Weedkiller in manure

by Jane Moore

I'm as keen on improving my soil with manure as any other allotmenteer. I love it all - chicken, cow and best of all, horse manure.

effects of weedkiller on potato haulmI'm as keen on improving my soil with manure as any other allotmenteer. I love it all - chicken, cow and best of all, horse manure.

A good dollop of well-rotted manure does wonders for your soil, enriching it with nitrogen, phosphates and potassium, while improving its structure and water-retaining ability.

But this year there's a problem. The RHS Members' Advisory Service has received a high number of calls from gardeners reporting abnormal growth of various vegetable crops, including potatoes, tomatoes, beans and peas. Ornamental plants, especially roses and delphiniums, are also affected.

This abnormal growth has been attributed to a weedkiller, which is widely used by farmers on grassland to kill broad-leafed weeds, such as chickweeed, fat hen and groundsel. The weedkiller, aminopyralid, has been ingested by farm animals and hasn't broken down. It's still present in the manure, which, when laid as a mulch or incorporated into soil, can affect garden crops.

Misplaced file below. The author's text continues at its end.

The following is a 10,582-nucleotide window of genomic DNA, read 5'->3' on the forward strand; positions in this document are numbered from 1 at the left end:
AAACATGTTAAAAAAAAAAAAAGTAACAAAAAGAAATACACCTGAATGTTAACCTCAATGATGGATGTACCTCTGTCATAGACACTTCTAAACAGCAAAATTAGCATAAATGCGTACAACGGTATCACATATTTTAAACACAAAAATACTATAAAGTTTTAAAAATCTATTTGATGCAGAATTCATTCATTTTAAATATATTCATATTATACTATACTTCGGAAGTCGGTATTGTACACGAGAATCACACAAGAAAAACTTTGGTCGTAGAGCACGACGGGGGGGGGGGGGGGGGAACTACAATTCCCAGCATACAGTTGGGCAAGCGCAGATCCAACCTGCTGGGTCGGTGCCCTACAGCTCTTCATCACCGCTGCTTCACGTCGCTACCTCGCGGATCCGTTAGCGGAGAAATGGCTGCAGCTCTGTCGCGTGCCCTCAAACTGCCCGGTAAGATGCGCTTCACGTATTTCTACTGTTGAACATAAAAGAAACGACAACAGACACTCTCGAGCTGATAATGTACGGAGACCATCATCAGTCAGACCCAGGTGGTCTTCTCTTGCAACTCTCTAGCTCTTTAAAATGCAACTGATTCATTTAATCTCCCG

Symptoms to look out for include distorted foliage, with cupping of leaves and fern-like growth. There's nothing you can do if your crops are already affected and there's no assurance that affected produce will be safe to eat. However the RHS does point out that, as this weedkiller can be grazed by livestock soon after application there is no reason to believe that children, pets, gardeners or wildlife are at risk.

If your crops have been affected, contact the farmer that supplies your manure to return it. I assumed you could probably stack up your muck for a year to rot it down further and break down the weedkiller residue. Apparently not. The RHS says this weedkiller is even slower to break down when the manure is piled up, so it really has to go back to the farmer to be spread on grass fields. It's also worth getting in touch with the manufacturers of the weedkiller, who are working with the Pesticides Safety Directorate to help them gather information on the issue.

So what should we do? The best bet is to switch manures for a season or two - horse manure may be similarly affected but well-rotted chicken muck should be fine. Beware though, it's very strong and can burn your plants if not rotted down properly, and it's very smelly!

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